Review: Geir Jensson's debut album under the now familiar Biosphere alias, Microgravity, has long been considered something of a classic of the early '90s ambient boom. First released in 1991, it offered an icy but suitably atmospheric mix of chilly ambience, British-style "intelligent techno" and crystalline IDM. To celebrate 25 years since it was recorded (it was released a year later, in 1991), Geir Jensson has re-mastered it and, with the help of a successful crowd-funding campaign, pressed it onto a double CD minus the cross-fades and sound effects featured on the original pressing. Happily, Microgravity has lost none of its allure.
Review: Seixlack has been wobbling around many a label since first surfacing on Bliq and 777 in 2015, and their grubby, wonky approach to hardware house music sounds just right on DJ Haus' House Crime label. As is customary with House Crime, you get a whopping double pack of jams to chew on here, and the mood veers from the blown out dream-dance of "Computer Cosmos" to the bunker-dwelling deviant electro blips of "Asa-Delta". With lo-fi distortion guiding the way throughout, Seixlack demonstrates how to use production attitude to bind together disparate moods into one cohesive assault on prim and proper house music. This is gutter-dwelling groove music with a whole lot of heart.
Review: Stephen Laubner never fails to deliver the goods, whether on his own label Something or elsewhere. Having recently popped up on The Untold Stories, this time around he's dropping his uniquely crusty compositions on Synthetic Gold. After a quietly disconcerting ambient opening, the leftfield grind of "The Taphead" pushes an uncompromising agenda of ragged bass and an unrelenting groove. "October Sunrise" by way of contrast is a more intimate, sweet natured affair. "Syntax Error" too taps into the softer side of Laubner's craft in a most mesmerizing of ways, but for the die hard fans fear not, there's also plenty of locked groove loops included to keep you tripping into infinity.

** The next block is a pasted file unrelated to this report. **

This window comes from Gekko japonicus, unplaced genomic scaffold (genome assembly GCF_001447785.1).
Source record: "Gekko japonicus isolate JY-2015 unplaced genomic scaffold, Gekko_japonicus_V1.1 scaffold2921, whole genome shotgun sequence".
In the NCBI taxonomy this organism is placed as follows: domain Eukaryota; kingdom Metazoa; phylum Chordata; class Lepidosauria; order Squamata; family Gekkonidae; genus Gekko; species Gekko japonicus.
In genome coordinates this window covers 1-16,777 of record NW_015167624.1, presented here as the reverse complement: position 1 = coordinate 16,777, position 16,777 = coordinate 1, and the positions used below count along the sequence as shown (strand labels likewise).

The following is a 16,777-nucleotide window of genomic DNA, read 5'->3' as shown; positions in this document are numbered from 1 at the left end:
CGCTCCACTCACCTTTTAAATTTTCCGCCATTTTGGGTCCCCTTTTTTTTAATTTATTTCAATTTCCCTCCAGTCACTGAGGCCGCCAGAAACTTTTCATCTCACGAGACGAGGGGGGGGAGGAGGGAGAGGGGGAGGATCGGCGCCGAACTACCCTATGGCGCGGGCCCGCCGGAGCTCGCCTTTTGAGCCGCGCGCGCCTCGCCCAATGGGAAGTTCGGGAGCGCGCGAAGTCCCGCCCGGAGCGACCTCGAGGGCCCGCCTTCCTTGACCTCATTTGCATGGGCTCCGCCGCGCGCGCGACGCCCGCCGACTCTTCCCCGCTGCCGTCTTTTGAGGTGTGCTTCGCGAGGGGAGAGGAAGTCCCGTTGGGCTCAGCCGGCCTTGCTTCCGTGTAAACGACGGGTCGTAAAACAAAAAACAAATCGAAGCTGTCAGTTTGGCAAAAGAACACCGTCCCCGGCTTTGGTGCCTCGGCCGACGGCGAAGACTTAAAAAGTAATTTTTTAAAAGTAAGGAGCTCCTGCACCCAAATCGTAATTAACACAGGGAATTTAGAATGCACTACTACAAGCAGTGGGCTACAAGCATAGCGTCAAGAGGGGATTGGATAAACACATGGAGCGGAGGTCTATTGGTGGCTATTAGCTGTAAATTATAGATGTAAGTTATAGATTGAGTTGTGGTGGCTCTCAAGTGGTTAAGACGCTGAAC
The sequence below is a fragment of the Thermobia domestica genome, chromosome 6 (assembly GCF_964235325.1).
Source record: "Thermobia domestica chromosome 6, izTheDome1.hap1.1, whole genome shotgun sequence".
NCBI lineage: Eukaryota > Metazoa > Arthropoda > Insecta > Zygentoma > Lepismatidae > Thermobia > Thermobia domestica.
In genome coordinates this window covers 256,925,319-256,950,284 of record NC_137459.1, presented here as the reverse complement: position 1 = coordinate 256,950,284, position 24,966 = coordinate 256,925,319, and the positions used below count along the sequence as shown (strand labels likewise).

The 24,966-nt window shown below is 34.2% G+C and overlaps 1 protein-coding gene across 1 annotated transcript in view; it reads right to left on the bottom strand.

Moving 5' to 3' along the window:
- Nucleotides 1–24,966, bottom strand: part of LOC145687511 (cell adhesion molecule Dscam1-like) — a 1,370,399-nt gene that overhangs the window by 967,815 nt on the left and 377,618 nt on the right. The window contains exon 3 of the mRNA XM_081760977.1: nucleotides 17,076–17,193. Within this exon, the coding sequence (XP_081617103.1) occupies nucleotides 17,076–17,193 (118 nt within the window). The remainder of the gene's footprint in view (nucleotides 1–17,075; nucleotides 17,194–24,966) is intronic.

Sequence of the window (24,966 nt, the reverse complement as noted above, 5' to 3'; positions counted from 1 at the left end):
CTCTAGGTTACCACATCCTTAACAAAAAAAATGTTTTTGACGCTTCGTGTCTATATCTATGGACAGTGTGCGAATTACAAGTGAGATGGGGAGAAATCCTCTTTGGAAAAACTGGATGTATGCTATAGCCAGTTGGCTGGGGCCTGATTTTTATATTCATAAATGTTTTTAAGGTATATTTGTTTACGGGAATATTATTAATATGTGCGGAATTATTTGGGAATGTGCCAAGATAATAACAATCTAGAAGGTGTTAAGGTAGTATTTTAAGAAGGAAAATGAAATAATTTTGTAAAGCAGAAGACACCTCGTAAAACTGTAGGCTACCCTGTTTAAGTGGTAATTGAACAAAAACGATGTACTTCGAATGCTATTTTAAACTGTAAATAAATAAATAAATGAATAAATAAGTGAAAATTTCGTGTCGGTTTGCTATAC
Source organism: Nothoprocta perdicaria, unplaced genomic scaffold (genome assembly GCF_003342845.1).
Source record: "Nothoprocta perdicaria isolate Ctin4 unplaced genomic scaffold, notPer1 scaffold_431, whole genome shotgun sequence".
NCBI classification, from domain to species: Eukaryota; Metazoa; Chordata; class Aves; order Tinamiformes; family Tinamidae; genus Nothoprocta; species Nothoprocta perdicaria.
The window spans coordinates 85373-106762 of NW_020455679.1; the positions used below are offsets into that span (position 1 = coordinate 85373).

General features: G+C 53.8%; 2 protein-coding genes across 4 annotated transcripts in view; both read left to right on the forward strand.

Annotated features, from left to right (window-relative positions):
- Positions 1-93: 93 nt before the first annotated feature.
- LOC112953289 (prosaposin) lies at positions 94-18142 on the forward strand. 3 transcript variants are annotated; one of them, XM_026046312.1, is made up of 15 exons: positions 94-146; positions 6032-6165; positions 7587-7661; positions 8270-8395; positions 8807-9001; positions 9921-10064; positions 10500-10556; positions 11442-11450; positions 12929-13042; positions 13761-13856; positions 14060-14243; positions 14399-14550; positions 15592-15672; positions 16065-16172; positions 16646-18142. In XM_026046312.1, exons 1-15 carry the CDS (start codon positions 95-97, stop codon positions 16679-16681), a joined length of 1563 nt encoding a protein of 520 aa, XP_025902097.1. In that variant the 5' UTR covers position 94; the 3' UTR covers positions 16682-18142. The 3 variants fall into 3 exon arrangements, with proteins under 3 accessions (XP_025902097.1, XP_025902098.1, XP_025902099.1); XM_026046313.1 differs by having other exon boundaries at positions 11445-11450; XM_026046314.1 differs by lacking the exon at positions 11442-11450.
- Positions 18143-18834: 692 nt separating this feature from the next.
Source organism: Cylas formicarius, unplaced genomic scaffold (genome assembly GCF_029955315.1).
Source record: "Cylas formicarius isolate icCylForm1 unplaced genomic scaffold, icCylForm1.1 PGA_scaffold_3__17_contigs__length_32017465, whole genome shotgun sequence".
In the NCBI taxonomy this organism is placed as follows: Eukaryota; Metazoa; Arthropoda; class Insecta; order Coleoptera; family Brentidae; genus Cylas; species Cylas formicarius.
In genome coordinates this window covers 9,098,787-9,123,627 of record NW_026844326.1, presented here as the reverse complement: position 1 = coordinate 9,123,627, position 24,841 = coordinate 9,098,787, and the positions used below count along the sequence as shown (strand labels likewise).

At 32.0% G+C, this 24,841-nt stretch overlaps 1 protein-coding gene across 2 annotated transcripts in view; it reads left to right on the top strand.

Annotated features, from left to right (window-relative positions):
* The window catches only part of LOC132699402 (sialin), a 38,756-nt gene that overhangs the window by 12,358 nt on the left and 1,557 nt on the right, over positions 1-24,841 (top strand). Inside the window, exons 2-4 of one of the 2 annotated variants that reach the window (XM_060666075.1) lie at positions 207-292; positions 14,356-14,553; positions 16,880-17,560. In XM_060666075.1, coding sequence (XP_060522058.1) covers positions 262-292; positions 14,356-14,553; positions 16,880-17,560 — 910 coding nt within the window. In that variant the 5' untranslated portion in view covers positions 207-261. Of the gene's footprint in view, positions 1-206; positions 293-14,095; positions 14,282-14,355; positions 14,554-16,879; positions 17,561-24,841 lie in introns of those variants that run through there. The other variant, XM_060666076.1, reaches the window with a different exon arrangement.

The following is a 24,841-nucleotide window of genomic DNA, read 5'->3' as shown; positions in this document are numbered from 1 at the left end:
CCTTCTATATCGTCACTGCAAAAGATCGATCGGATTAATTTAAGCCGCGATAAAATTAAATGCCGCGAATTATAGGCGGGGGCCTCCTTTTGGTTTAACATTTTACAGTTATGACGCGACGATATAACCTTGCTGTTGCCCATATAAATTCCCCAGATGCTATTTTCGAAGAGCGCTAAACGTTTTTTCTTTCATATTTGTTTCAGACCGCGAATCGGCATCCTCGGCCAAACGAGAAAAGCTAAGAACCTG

Review: Blundar is a label shrouded in mystery, although it seems aligned with artists like Lowtec and those orbiting crews like Smallville. The latest transmission on the dusty house imprint comes from STL, whose disheveled sounds is a natural fit for what has come before on Blundar. "Track 1" peers through a thick haze of smoke, exhaling pads and drones and keeping the bass pulsing throughout. The rest of the EP is given over to experimental and ambient tones, with the second track on Side B being an especially arresting piece loaded with melancholic contemplation. It's another strong addition to the Blundar repertoire, and another example of STL's skills and adaptability in the studio.
Review: Building on the momentum of the strong reissue programme undertaken at Thule Records HQ, Thor returns to the fray with some new productions that add a new chapter to the story of Icelandic techno. This limited run of Decay appropriately comes on marbled grey vinyl. Of course, the unique atmosphere the label carved out in the 90s has been left intact - the dubby processing and icy melodies abound throughout, creating utterly immersive techno and house variations in the process. "Insanity Dub" has a live feel to its drum set which injects a curious disco energy into the mix, while "Rusty Flashback" takes things in a subtle tech house direction. "Garden Of Corrosion" stands apart with its slender sound palette, placing the emphasis on groove and swing, while "Pepper Jones" ramps the dub techno exploration up to 11. If you love the sound of Thule, you're going to love this.